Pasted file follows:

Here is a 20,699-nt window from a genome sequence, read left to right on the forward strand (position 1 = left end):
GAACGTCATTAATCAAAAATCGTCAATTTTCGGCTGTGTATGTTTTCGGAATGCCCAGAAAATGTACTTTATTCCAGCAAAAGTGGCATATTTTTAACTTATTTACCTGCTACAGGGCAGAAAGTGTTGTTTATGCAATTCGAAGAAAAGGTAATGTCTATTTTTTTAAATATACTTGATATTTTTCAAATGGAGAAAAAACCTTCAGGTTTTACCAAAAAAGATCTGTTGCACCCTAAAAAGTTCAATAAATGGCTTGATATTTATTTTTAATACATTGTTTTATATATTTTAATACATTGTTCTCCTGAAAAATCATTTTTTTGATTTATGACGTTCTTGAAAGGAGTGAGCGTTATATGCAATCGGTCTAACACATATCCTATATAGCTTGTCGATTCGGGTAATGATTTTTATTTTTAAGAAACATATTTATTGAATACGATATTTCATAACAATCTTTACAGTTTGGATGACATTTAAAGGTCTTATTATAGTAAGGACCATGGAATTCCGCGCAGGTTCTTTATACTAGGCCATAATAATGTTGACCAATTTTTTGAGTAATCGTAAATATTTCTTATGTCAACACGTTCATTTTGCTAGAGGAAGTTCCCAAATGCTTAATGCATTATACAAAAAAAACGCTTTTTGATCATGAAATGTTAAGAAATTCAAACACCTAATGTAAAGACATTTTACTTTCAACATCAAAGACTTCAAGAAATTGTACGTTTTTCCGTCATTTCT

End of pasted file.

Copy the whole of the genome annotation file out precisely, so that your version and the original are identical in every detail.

Here is a 20,699-nt window from a genome sequence, read left to right on the forward strand (position 1 = left end):
GAACGTCATTAATCAAAAATCGTCAATTTTCGGCTGTGTATGTTTTCGGAATGCCCAGAAAATGTACTTTATTCCAGCAAAAGTGGCATATTTTTAACTTATTTACCTGCTACAGGGCAGAAAGTGTTGTTTATGCAATTCGAAGAAAAGGTAATGTCTATTTTTTTAAATATACTTGATATTTTTCAAATGGAGAAAAAACCTTCAGGTTTTACCAAAAAAGATCTGTTGCACCCTAAAAAGTTCAATAAATGGCTTGATATTTATTTTTAATACATTGTTTTATATATTTTAATACATTGTTCTCCTGAAAAATCATTTTTTTGATTTATGACGTTCTTGAAAGGAGTGAGCGTTATATGCAATCGGTCTAACACATATCCTATATAGCTTGTCGATTCGGGTAATGATTTTTATTTTTAAGAAACATATTTATTGAATACGATATTTCATAACAATCTTTACAGTTTGGATGACATTTAAAGGTCTTATTATAGTAAGGACCATGGAATTCCGCGCAGGTTCTTTATACTAGGCCATAATAATGTTGACCAATTTTTTGAGTAATCGTAAATATTTCTTATGTCAACACGTTCATTTTGCTAGAGGAAGTTCCCAAATGCTTAATGCATTATACAAAAAAAACGCTTTTTGATCATGAAATGTTAAGAAATTCAAACACCTAATGTAAAGACATTTTACTTTCAACATCAAAGACTTCAAGAAATTGTACGTTTTTCCGTCATTTCT